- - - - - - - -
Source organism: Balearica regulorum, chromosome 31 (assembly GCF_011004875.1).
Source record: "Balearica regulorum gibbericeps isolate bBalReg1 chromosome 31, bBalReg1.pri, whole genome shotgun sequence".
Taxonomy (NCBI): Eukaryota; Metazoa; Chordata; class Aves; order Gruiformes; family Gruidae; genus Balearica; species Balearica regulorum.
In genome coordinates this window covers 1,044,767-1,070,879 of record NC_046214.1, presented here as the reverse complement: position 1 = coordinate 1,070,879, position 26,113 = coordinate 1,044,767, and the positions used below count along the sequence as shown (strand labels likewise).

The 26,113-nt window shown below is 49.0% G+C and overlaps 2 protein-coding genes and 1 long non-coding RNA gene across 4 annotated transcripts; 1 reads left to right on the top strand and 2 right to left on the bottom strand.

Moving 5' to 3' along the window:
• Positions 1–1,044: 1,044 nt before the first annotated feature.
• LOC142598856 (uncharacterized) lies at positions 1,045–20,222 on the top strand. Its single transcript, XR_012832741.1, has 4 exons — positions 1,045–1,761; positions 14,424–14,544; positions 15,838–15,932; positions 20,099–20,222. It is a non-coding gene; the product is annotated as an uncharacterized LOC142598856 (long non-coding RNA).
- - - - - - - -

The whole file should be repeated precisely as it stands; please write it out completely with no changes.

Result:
Source organism: Balearica regulorum, chromosome 31 (assembly GCF_011004875.1).
Source record: "Balearica regulorum gibbericeps isolate bBalReg1 chromosome 31, bBalReg1.pri, whole genome shotgun sequence".
Taxonomy (NCBI): Eukaryota; Metazoa; Chordata; class Aves; order Gruiformes; family Gruidae; genus Balearica; species Balearica regulorum.
In genome coordinates this window covers 1,044,767-1,070,879 of record NC_046214.1, presented here as the reverse complement: position 1 = coordinate 1,070,879, position 26,113 = coordinate 1,044,767, and the positions used below count along the sequence as shown (strand labels likewise).

The 26,113-nt window shown below is 49.0% G+C and overlaps 2 protein-coding genes and 1 long non-coding RNA gene across 4 annotated transcripts; 1 reads left to right on the top strand and 2 right to left on the bottom strand.

Moving 5' to 3' along the window:
• Positions 1–1,044: 1,044 nt before the first annotated feature.
• LOC142598856 (uncharacterized) lies at positions 1,045–20,222 on the top strand. Its single transcript, XR_012832741.1, has 4 exons — positions 1,045–1,761; positions 14,424–14,544; positions 15,838–15,932; positions 20,099–20,222. It is a non-coding gene; the product is annotated as an uncharacterized LOC142598856 (long non-coding RNA).